As a professor in the Woodbury School of Business, my research is focused on women and leadership, which includes things like unconscious bias, benevolent sexism and gender stereotypes. But every once in a while, something takes me by surprise.
Recently I encountered a public works study entitled “Can Snow-Clearing be Sexist?” from the book “Invisible Women.” I thought, “Is this for real?” Not only is it real, it’s probably happening in Utah, too. Hear me out.
It started as a joke at a town meeting in Karlskoga, Sweden. The local officials were trying to implement gender-equality initiatives and someone remarked that at least snow removal was safe from “the gender people.” But as the data were analyzed, they discovered that the transportation patterns of men and women were different, and that only men were considered in snow plowing decisions.
The first roads cleared were the major traffic arteries, used by cars to get to and from work, and ended with pedestrian walkways and bike paths. The same could be true in towns and cities in Utah (we don’t have the data so we don’t know).
In Europe at least, this disadvantages women, who are more likely to walk or take public transportation than are men. And even if mode of transportation is the same, women tend to have more complicated travel patterns. Typical men go from home to work and back. Because most of the unpaid care work falls to women, their travel may take them from home to the daycare, to work, to take an elder relative to the doctor, then the store, then home. This “trip chaining” makes traveling in snowy conditions less direct and more dangerous as they rely on smaller roads and sidewalks, often balancing bags and children.
In Karlskoga they experimented by flipping the snow clearing order, clearing first for pedestrians and public transport and finally the major arteries. It didn’t cost more, and in fact, over time they realized that the cost of pedestrian accidents in bad weather was twice the price of snow maintenance.
The root of the problem was an assumption (without data to support it) that all residents in communities have the same needs. When one gender makes most or all of the decisions, the norms and standards are based on that gender’s patterns and needs. This results in a gap in perspective.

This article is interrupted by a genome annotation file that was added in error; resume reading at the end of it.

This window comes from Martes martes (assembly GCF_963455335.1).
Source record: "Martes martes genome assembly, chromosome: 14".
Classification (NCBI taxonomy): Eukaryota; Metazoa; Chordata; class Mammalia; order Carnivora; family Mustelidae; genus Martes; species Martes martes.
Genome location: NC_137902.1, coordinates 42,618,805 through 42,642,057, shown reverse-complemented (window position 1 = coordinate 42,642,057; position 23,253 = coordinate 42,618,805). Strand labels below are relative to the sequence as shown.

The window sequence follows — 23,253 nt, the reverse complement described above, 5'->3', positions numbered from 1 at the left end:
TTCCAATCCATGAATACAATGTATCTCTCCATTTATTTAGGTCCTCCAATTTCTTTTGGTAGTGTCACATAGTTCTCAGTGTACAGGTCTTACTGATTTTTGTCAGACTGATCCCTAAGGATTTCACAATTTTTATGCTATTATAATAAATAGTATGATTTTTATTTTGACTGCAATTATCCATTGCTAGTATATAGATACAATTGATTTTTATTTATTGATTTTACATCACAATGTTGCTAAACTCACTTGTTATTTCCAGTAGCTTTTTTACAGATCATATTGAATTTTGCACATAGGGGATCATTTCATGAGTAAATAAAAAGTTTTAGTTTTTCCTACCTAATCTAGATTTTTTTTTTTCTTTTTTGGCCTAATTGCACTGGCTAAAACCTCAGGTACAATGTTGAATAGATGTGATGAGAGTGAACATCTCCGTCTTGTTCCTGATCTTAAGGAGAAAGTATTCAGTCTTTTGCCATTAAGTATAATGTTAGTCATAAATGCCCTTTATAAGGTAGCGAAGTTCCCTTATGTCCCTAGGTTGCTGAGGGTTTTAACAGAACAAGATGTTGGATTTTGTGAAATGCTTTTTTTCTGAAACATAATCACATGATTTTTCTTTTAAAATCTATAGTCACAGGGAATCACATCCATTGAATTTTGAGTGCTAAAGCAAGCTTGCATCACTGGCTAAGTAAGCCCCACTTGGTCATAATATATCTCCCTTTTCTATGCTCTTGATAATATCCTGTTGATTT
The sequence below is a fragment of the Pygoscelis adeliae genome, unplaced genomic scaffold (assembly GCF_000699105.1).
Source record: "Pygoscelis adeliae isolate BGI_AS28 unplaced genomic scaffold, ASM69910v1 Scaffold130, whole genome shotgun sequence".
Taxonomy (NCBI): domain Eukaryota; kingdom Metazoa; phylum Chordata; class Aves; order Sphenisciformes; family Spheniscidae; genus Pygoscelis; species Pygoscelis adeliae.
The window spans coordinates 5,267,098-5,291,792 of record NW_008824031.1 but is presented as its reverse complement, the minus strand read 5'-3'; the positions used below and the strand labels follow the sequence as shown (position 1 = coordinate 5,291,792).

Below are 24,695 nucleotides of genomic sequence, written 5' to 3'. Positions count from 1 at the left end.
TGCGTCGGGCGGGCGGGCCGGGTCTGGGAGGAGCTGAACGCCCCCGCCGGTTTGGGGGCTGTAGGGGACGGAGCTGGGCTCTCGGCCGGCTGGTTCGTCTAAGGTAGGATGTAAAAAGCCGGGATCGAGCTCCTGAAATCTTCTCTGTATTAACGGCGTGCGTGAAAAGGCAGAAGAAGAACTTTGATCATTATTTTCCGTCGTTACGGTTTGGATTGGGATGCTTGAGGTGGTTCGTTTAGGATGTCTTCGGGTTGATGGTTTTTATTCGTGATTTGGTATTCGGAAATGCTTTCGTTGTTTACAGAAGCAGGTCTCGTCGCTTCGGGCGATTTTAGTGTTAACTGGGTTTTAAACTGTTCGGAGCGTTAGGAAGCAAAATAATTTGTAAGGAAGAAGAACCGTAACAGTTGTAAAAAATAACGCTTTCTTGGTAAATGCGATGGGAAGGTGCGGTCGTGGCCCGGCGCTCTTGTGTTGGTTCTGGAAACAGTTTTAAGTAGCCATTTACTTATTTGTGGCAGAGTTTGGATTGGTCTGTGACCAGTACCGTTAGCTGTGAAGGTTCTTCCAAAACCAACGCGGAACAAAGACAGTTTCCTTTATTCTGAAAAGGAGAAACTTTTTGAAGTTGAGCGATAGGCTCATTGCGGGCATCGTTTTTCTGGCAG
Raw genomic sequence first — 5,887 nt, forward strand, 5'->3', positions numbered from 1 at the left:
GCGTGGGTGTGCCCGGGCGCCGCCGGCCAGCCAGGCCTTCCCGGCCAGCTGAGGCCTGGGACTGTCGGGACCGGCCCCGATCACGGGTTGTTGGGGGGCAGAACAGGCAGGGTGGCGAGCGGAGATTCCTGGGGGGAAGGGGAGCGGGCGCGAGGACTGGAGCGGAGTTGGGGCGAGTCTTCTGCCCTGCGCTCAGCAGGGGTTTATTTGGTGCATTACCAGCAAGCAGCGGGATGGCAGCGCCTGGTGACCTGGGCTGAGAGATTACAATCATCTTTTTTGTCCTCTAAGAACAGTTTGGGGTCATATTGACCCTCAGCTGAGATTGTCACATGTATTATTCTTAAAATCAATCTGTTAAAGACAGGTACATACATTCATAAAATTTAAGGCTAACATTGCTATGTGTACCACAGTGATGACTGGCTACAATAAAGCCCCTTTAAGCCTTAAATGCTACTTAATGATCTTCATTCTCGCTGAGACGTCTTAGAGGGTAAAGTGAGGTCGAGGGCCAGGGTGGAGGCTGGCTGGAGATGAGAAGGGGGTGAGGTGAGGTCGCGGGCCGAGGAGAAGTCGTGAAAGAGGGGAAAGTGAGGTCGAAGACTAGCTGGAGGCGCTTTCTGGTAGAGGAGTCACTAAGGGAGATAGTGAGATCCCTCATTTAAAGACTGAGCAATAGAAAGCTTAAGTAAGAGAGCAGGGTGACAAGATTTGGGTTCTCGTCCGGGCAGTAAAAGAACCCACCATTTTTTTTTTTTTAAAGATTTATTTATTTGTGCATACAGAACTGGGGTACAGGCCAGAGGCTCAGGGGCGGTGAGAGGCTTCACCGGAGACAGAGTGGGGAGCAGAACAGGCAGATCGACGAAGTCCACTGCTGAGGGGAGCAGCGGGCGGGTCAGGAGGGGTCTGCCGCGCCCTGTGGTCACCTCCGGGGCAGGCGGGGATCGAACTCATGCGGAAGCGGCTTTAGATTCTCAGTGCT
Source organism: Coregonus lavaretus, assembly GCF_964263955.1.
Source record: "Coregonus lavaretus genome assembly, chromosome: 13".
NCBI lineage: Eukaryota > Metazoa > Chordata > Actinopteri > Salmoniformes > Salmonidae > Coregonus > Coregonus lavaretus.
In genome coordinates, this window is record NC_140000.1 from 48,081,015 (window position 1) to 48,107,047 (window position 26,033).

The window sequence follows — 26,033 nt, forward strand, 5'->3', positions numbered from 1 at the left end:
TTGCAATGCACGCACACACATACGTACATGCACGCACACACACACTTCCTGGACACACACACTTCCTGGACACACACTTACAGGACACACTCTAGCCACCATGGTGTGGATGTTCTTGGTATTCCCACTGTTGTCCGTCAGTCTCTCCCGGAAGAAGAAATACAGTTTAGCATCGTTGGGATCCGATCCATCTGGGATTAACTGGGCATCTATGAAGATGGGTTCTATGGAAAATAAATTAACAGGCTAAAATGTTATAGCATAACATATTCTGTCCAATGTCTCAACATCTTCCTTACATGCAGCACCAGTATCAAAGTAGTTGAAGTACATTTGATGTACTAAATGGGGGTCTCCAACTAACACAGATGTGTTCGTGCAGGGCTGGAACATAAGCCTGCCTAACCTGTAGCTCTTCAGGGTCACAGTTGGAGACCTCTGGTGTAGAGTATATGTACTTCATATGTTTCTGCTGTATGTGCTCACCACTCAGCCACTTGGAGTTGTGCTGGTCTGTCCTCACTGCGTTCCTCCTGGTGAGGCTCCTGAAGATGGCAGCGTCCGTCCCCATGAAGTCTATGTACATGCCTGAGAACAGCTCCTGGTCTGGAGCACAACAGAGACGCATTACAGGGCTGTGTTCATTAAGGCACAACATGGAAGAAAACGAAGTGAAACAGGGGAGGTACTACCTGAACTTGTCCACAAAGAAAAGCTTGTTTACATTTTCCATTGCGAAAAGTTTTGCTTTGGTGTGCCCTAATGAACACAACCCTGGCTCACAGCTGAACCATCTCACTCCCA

For example, when mostly male doctors outlined the typical symptoms of heart attacks in medical textbooks, it went unnoticed that women present very differently. As a result, women suffering heart attacks today are still treated half as often as men because their symptoms aren’t “typical.”
And recent studies show that because crash test dummies are based on male specifications, accidents result in more injuries for women. The point of the book is that when data are not collected on all genders, decisions are not benefiting all residents.
Research is clear that when there is more diversity at the table (e.g., boardrooms, state boards and commissions, city councils, governor’s cabinets, state legislatures), better decisions are made for our communities, businesses, states and countries.
As we see from the snowplow story, it’s not a zero-sum game. Rearranging clearing routes to benefit all community members reduced accidents and saved money for families and the town at a relatively low cost to drivers going to and from work on major arteries.
You may discount my examples because you may think they don’t apply to Utah, but I expect they all apply to Utah. But we just don’t know, as Utah (along with other states) rarely collects data by gender (and other demographic categories). Doing this could, if we are willing to examine our assumptions, make our state better for women, families and men.
Susan R. Madsen, Ed.D. is the Orin R. Woodbury Professor of Leadership & Ethics in the Woodbury School of Business at Utah Valley University and the Founding Director of the Utah Women & Leadership Project.